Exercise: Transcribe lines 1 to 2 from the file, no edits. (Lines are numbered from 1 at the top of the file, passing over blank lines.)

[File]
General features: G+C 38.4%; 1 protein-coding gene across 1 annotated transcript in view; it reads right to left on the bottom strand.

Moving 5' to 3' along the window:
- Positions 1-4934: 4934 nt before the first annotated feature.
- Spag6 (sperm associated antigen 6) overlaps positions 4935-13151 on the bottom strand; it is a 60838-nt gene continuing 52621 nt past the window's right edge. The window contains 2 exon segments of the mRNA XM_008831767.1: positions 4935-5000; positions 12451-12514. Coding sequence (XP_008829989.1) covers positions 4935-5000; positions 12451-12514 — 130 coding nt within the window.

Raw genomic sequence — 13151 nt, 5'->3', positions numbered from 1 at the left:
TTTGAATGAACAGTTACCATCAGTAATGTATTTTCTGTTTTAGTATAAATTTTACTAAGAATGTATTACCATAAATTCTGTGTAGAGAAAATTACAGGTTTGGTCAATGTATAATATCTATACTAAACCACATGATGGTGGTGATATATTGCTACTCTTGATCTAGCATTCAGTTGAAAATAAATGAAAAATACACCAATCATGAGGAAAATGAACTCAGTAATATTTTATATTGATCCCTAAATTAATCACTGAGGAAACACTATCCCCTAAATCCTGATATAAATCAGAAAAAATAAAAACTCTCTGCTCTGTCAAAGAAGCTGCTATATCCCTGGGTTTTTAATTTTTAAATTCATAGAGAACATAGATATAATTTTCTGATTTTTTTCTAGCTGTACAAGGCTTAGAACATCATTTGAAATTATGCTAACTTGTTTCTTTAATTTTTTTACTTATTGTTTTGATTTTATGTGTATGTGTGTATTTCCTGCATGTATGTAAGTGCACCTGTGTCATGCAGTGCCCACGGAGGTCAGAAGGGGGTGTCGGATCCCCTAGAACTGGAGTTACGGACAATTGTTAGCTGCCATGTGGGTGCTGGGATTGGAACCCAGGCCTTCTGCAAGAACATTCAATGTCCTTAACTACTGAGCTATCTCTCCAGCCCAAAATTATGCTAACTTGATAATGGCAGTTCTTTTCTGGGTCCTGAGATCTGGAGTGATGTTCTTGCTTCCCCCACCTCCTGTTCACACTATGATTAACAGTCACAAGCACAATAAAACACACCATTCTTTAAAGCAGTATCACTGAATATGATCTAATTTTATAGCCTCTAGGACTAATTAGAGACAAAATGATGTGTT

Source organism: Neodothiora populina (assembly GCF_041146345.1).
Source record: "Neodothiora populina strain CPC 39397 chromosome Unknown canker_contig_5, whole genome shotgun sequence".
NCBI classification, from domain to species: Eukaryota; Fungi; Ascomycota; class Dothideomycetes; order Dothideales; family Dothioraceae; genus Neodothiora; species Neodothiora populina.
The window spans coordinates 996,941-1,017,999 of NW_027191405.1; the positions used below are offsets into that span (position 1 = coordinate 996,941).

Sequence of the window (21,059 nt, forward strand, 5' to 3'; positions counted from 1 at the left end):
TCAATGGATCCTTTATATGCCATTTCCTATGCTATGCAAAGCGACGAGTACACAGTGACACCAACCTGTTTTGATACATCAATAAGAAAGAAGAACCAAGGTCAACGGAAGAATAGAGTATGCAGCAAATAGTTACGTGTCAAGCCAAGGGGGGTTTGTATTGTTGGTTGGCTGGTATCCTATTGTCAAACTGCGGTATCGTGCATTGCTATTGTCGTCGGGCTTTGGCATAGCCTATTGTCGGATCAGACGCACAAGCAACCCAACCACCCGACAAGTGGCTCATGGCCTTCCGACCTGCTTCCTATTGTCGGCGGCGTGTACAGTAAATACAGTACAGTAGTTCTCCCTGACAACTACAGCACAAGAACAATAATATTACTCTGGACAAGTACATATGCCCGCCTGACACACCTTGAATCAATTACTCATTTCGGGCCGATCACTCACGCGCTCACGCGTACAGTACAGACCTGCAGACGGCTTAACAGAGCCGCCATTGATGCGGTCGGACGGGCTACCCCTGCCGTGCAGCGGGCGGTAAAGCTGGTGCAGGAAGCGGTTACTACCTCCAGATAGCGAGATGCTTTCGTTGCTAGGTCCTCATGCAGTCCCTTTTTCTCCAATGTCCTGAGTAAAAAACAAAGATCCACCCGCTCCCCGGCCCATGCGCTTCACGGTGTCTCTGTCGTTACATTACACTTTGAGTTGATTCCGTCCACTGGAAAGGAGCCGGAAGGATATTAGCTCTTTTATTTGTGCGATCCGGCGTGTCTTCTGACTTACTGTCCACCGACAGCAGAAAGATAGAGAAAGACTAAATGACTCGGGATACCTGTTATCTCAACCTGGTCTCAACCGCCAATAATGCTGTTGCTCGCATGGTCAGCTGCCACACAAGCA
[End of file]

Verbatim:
General features: G+C 38.4%; 1 protein-coding gene across 1 annotated transcript in view; it reads right to left on the bottom strand.

Moving 5' to 3' along the window: